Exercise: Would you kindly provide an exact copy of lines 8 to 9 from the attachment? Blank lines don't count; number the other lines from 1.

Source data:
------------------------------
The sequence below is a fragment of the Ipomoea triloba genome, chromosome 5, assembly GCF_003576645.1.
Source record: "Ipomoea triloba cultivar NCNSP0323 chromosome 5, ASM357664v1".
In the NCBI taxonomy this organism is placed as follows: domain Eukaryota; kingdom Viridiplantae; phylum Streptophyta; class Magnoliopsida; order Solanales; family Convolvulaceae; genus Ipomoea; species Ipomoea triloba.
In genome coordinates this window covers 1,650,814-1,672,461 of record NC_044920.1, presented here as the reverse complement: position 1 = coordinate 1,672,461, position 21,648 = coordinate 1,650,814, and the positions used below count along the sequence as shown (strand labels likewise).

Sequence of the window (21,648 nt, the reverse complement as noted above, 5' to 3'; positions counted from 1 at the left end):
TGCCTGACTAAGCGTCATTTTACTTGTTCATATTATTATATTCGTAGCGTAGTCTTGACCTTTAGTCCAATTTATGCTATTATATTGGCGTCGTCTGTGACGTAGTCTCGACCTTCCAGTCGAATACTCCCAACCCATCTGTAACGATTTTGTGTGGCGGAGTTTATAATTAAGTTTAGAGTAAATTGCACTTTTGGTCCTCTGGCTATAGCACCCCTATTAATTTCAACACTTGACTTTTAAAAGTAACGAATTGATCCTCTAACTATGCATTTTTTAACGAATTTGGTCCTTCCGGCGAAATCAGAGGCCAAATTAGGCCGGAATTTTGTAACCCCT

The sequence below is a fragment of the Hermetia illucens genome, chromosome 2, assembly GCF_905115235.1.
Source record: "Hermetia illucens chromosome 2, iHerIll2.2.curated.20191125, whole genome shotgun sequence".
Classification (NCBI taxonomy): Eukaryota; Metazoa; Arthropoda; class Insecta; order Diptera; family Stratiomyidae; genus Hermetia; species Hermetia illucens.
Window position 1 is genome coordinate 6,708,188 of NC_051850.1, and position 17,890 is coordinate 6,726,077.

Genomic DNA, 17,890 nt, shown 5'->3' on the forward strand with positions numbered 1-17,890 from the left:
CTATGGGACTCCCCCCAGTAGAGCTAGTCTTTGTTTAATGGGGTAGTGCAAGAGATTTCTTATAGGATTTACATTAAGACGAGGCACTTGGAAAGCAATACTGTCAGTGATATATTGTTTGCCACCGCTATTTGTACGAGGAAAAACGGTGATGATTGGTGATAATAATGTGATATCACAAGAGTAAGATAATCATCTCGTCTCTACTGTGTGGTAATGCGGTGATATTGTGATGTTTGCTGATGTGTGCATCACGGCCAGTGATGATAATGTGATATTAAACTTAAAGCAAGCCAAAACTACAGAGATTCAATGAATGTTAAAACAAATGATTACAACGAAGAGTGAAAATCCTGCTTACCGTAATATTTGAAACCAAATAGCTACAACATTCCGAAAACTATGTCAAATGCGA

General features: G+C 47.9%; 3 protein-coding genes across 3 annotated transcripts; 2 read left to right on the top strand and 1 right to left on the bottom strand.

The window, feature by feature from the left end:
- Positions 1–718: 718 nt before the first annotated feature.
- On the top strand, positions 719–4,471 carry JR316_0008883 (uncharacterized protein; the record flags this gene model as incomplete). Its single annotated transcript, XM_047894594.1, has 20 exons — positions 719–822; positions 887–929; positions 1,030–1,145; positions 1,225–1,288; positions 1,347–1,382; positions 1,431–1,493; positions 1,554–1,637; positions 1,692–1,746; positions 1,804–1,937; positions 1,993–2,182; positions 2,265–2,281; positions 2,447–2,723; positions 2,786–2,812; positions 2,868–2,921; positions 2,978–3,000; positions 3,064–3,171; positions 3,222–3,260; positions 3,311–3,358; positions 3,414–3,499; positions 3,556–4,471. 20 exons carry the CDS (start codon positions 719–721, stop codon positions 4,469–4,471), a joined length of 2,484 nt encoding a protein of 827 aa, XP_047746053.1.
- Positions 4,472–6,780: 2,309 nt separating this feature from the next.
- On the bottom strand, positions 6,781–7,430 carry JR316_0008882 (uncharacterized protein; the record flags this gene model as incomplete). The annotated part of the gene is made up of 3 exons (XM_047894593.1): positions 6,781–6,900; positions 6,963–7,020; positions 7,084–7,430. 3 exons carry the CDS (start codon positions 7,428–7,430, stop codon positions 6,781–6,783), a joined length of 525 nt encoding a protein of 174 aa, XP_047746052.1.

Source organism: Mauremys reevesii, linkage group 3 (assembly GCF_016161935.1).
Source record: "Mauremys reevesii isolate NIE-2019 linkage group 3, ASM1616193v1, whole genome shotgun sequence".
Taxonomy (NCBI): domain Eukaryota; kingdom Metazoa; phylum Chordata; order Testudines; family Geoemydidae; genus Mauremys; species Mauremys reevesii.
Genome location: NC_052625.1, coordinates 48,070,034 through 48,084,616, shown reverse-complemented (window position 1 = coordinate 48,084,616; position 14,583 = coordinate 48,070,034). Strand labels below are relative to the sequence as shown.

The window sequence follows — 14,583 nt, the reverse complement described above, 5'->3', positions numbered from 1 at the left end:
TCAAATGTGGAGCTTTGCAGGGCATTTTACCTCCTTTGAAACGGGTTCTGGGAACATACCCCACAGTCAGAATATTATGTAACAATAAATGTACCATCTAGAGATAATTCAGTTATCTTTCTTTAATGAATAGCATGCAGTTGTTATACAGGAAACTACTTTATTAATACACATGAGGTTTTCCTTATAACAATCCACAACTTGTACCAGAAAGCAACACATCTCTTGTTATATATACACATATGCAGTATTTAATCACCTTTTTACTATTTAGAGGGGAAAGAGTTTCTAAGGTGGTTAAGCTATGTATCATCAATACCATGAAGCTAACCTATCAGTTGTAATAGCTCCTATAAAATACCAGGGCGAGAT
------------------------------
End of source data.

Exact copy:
Source record: "Hermetia illucens chromosome 2, iHerIll2.2.curated.20191125, whole genome shotgun sequence".
Classification (NCBI taxonomy): Eukaryota; Metazoa; Arthropoda; class Insecta; order Diptera; family Stratiomyidae; genus Hermetia; species Hermetia illucens.